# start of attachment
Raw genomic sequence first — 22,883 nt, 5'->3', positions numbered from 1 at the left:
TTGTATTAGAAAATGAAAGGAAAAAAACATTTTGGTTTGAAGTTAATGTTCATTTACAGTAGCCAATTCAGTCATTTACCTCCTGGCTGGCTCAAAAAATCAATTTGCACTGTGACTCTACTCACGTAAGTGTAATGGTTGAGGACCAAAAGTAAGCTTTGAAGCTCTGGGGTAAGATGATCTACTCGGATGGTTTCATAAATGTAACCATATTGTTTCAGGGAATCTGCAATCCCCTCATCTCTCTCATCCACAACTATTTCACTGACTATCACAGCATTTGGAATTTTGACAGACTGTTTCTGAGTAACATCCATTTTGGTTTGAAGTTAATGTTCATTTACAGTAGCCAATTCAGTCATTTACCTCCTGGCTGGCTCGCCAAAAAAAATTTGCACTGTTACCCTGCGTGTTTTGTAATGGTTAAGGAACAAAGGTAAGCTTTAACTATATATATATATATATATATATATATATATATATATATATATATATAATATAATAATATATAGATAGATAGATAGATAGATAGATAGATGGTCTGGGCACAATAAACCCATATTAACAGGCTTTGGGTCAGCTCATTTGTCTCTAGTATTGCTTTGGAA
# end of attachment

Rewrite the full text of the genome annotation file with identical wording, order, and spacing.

Raw genomic sequence first — 22,883 nt, 5'->3', positions numbered from 1 at the left:
TTGTATTAGAAAATGAAAGGAAAAAAACATTTTGGTTTGAAGTTAATGTTCATTTACAGTAGCCAATTCAGTCATTTACCTCCTGGCTGGCTCAAAAAATCAATTTGCACTGTGACTCTACTCACGTAAGTGTAATGGTTGAGGACCAAAAGTAAGCTTTGAAGCTCTGGGGTAAGATGATCTACTCGGATGGTTTCATAAATGTAACCATATTGTTTCAGGGAATCTGCAATCCCCTCATCTCTCTCATCCACAACTATTTCACTGACTATCACAGCATTTGGAATTTTGACAGACTGTTTCTGAGTAACATCCATTTTGGTTTGAAGTTAATGTTCATTTACAGTAGCCAATTCAGTCATTTACCTCCTGGCTGGCTCGCCAAAAAAAATTTGCACTGTTACCCTGCGTGTTTTGTAATGGTTAAGGAACAAAGGTAAGCTTTAACTATATATATATATATATATATATATATATATATATATATATATATATAATATAATAATATATAGATAGATAGATAGATAGATAGATAGATGGTCTGGGCACAATAAACCCATATTAACAGGCTTTGGGTCAGCTCATTTGTCTCTAGTATTGCTTTGGAA